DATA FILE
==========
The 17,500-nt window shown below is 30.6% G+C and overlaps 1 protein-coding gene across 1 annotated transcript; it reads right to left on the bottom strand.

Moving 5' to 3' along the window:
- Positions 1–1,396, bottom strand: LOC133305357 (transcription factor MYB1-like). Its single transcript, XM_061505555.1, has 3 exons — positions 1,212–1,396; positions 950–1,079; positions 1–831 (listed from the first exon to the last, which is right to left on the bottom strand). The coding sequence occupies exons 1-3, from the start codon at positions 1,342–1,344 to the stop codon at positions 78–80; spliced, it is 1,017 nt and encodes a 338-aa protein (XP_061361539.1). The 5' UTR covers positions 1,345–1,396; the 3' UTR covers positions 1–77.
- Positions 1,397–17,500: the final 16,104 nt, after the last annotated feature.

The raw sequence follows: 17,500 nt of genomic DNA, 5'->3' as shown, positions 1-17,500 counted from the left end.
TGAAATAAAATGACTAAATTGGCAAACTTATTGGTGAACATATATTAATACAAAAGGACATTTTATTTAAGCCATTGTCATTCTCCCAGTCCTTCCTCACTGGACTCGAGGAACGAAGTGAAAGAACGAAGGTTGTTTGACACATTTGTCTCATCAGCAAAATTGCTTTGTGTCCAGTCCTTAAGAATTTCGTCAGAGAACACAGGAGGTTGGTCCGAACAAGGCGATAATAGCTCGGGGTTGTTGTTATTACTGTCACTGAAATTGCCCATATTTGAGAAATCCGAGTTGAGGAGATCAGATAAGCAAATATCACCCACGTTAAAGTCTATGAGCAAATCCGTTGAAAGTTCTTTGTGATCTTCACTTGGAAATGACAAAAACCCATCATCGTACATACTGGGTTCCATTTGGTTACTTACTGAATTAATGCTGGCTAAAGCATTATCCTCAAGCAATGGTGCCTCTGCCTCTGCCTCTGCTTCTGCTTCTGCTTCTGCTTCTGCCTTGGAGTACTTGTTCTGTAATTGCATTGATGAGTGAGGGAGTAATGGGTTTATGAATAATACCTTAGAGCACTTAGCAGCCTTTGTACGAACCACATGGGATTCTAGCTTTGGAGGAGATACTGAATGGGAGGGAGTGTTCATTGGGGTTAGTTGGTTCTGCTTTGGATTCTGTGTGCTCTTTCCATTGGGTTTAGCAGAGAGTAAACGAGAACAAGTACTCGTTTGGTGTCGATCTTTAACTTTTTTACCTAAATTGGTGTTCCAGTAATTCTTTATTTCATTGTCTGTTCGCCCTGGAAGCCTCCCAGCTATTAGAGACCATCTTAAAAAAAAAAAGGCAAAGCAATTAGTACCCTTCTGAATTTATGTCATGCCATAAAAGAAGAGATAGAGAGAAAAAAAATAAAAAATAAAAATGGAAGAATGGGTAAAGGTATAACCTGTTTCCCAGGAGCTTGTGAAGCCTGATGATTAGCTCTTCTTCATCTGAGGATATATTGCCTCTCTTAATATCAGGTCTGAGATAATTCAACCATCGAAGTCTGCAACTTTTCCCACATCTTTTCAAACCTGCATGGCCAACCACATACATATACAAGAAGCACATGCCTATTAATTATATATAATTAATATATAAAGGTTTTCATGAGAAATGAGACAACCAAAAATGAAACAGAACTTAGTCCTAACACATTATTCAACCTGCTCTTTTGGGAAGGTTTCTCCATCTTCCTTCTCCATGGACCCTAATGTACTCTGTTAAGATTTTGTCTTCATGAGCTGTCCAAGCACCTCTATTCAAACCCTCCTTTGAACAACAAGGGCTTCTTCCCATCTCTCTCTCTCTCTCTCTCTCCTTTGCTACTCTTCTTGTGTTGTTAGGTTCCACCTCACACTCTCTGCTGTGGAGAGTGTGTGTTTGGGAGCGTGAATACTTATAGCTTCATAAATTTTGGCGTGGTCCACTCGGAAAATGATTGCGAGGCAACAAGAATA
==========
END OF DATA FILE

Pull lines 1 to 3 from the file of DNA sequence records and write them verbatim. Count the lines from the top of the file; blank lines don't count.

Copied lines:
The 17,500-nt window shown below is 30.6% G+C and overlaps 1 protein-coding gene across 1 annotated transcript; it reads right to left on the bottom strand.

Moving 5' to 3' along the window:
- Positions 1–1,396, bottom strand: LOC133305357 (transcription factor MYB1-like). Its single transcript, XM_061505555.1, has 3 exons — positions 1,212–1,396; positions 950–1,079; positions 1–831 (listed from the first exon to the last, which is right to left on the bottom strand). The coding sequence occupies exons 1-3, from the start codon at positions 1,342–1,344 to the stop codon at positions 78–80; spliced, it is 1,017 nt and encodes a 338-aa protein (XP_061361539.1). The 5' UTR covers positions 1,345–1,396; the 3' UTR covers positions 1–77.